The enforcement deadline has come and gone, but there are many organizations around the world that are still grappling with the GDPR requirements for compliance. Consider a recent survey by Crowd Research Partners, which revealed that 60% of businesses would not make the May 2018 compliance deadline. The reasons? Lack of budget and staff with the knowledge necessary to make the changes required to meet GDPR mandates. This is going to cause most organizations increased angst over the year ahead, as they rush to change the way they collect, handle, and store personal data.
What is GDPR?
The European Union’s General Data Protection Regulation (GDPR) is a sweeping change to consumer data protection and privacy. The essence of GDPR isn’t complicated: to help enhance EU citizens’ ability to control what data companies may hold about them.
The goal of GDPR is to standardize data protection requirements for all 28-member states of the European Union. The rules apply to any organization that controls, processes or holds personal data on EU natural persons. The EU defines personal data as “any information related to an identified or identifiable natural person.” This could include names, IDs, email addresses, photos, hobbies, religion, and sexual orientation; even indirect identifiers are also protected, such as location data and IP addresses.
To comply with GDPR requirements, organizational and technical controls need to be put into place that will ensure that data is not compromised. This will require — among other controls — data protection impact assessments, data protection by design, and having a data protection officer in place.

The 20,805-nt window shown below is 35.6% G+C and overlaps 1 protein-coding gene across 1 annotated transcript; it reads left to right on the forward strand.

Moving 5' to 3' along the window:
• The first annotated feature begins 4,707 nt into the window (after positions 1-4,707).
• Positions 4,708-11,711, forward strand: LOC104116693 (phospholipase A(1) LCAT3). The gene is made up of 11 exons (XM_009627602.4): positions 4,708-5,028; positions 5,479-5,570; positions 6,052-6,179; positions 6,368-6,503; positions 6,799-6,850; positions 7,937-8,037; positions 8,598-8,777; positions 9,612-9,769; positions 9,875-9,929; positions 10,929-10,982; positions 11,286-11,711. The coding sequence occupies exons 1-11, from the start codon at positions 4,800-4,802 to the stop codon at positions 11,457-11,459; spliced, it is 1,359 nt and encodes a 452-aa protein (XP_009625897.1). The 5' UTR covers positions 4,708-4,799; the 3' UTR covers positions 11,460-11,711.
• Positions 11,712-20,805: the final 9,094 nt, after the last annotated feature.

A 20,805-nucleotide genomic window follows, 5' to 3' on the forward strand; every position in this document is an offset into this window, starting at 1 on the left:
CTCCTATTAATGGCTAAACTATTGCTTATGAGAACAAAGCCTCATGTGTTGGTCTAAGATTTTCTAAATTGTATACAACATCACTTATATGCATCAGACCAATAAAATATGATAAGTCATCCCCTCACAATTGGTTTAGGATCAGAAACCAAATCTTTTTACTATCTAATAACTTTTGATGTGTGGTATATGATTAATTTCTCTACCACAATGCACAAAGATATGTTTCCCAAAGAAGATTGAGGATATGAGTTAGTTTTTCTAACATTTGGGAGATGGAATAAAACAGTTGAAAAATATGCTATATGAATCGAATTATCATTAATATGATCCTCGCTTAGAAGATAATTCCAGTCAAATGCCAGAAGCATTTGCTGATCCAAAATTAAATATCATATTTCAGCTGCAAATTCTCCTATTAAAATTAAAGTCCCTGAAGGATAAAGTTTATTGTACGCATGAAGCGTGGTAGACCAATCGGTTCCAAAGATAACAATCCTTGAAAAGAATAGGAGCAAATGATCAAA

A number of key data security and privacy requirements drive GDPR. To be compliant, companies must:
- Reasonably secure citizen data
- Anonymize collected citizen data to protect privacy
- Ensure the safety of data when transferring across borders
- Obtain consent to collect citizen data
Summary of GDPR Requirements
Additionally, the GDPR defines explicit rights for data subjects that companies must abide by in order to maintain their compliance:
|Data Subject Rights||What It Means|
|Right to Access||
|Right to Be Forgotten||
|Privacy by Design||
|Data Protection Officers||
The enforcement of the General Data Protection Regulation in the EU has far-reaching consequences for companies of all sizes and across all geographies. The implications for companies tasked with achieving compliance for their private cloud have a weighty responsibility. Regulators can levy fines of up to 4 percent of global revenue against an organization found to be out of compliance with key GDPR requirements.
More information can be found at at this website: www.eugdpr.org
GDPR for Private Clouds
A guide to planning and maintaining GDPR compliance for your private cloud